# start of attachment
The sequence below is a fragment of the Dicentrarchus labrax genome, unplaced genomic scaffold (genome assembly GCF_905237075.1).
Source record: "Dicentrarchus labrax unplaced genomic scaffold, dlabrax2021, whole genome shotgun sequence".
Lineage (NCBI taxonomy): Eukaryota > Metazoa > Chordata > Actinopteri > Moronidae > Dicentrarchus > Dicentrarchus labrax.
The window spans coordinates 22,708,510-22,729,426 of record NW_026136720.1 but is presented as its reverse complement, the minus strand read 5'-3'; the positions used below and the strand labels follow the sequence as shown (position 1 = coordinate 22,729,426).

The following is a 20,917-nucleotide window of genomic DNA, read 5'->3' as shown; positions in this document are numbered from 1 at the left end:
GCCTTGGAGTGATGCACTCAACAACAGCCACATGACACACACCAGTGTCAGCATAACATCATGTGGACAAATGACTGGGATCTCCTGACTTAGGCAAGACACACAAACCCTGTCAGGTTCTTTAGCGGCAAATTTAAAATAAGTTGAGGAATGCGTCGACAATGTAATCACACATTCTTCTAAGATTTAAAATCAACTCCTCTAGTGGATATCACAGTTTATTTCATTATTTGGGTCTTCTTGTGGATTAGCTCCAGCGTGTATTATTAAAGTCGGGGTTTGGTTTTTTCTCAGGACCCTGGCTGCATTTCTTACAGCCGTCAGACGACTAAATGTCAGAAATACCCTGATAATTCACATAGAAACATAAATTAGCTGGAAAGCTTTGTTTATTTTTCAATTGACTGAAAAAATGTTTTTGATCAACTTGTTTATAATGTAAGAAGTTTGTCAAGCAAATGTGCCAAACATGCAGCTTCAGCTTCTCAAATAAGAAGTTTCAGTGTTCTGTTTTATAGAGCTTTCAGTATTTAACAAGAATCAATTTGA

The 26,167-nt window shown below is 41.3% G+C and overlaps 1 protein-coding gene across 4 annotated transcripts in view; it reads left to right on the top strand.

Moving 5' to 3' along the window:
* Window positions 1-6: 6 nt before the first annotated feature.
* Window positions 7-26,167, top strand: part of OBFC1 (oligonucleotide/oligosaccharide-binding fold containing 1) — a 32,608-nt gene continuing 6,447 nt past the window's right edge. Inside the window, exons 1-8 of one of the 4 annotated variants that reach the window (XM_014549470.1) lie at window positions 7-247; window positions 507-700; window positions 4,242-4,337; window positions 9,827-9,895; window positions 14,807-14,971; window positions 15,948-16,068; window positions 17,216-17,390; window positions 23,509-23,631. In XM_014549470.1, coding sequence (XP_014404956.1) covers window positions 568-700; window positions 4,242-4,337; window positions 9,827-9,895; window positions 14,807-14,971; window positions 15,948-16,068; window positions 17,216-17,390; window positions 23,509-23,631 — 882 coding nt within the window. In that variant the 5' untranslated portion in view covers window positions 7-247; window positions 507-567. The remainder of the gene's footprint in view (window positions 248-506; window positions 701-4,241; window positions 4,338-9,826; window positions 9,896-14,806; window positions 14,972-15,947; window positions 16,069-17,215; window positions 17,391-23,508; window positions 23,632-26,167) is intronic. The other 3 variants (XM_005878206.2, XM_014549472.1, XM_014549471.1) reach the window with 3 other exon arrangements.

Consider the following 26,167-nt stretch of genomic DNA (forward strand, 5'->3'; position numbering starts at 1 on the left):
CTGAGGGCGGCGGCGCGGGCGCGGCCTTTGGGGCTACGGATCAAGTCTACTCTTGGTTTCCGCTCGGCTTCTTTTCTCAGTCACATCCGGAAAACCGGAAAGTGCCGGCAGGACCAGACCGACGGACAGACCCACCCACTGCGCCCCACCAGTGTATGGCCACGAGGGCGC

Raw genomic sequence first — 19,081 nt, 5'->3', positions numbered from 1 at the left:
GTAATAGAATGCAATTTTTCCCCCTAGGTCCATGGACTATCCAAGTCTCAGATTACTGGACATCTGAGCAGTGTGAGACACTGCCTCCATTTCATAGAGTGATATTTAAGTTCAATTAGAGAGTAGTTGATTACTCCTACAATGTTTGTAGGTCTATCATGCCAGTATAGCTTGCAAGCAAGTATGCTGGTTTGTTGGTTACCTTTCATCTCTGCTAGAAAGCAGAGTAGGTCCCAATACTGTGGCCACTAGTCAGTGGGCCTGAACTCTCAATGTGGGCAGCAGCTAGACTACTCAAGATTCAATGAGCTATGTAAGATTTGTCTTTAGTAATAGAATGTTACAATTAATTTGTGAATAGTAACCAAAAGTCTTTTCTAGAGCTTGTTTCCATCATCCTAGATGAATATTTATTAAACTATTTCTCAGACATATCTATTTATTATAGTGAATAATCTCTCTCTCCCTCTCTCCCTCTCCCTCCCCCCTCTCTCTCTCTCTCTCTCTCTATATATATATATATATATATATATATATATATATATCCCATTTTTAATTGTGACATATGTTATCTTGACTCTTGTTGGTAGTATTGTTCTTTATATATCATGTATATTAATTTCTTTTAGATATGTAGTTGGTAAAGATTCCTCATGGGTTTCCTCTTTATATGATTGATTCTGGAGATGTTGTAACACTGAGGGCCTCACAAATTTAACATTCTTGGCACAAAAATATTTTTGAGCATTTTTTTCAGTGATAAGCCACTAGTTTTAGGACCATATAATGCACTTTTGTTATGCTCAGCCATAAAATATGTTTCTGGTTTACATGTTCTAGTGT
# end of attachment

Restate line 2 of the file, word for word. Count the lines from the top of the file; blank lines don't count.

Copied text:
Source record: "Dicentrarchus labrax unplaced genomic scaffold, dlabrax2021, whole genome shotgun sequence".